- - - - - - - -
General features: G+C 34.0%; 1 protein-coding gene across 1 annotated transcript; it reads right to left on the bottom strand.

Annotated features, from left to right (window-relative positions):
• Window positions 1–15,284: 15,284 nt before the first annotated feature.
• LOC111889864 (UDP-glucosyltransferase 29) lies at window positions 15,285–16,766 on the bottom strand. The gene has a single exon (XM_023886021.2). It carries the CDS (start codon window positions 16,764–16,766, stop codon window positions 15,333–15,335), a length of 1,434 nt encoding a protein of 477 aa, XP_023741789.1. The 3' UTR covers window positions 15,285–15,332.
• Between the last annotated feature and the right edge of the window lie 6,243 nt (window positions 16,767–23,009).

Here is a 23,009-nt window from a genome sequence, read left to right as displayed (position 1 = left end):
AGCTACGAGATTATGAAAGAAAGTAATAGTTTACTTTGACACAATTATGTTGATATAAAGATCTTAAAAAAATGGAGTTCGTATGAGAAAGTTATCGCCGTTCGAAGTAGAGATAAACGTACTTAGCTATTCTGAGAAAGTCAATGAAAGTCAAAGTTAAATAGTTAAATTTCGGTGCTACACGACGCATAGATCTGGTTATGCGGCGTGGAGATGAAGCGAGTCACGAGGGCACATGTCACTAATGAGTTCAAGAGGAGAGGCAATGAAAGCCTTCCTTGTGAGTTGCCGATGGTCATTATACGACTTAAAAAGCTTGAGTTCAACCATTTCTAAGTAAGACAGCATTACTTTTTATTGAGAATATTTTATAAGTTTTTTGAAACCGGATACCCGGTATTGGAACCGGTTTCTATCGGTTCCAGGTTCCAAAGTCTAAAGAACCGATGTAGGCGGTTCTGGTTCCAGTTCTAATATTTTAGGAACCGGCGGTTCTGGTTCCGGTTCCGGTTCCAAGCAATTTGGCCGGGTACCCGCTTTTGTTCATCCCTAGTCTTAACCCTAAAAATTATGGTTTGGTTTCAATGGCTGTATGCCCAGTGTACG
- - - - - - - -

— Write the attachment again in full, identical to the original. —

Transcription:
General features: G+C 34.0%; 1 protein-coding gene across 1 annotated transcript; it reads right to left on the bottom strand.

Annotated features, from left to right (window-relative positions):
• Window positions 1–15,284: 15,284 nt before the first annotated feature.
• LOC111889864 (UDP-glucosyltransferase 29) lies at window positions 15,285–16,766 on the bottom strand. The gene has a single exon (XM_023886021.2). It carries the CDS (start codon window positions 16,764–16,766, stop codon window positions 15,333–15,335), a length of 1,434 nt encoding a protein of 477 aa, XP_023741789.1. The 3' UTR covers window positions 15,285–15,332.
• Between the last annotated feature and the right edge of the window lie 6,243 nt (window positions 16,767–23,009).

Here is a 23,009-nt window from a genome sequence, read left to right as displayed (position 1 = left end):
AGCTACGAGATTATGAAAGAAAGTAATAGTTTACTTTGACACAATTATGTTGATATAAAGATCTTAAAAAAATGGAGTTCGTATGAGAAAGTTATCGCCGTTCGAAGTAGAGATAAACGTACTTAGCTATTCTGAGAAAGTCAATGAAAGTCAAAGTTAAATAGTTAAATTTCGGTGCTACACGACGCATAGATCTGGTTATGCGGCGTGGAGATGAAGCGAGTCACGAGGGCACATGTCACTAATGAGTTCAAGAGGAGAGGCAATGAAAGCCTTCCTTGTGAGTTGCCGATGGTCATTATACGACTTAAAAAGCTTGAGTTCAACCATTTCTAAGTAAGACAGCATTACTTTTTATTGAGAATATTTTATAAGTTTTTTGAAACCGGATACCCGGTATTGGAACCGGTTTCTATCGGTTCCAGGTTCCAAAGTCTAAAGAACCGATGTAGGCGGTTCTGGTTCCAGTTCTAATATTTTAGGAACCGGCGGTTCTGGTTCCGGTTCCGGTTCCAAGCAATTTGGCCGGGTACCCGCTTTTGTTCATCCCTAGTCTTAACCCTAAAAATTATGGTTTGGTTTCAATGGCTGTATGCCCAGTGTACG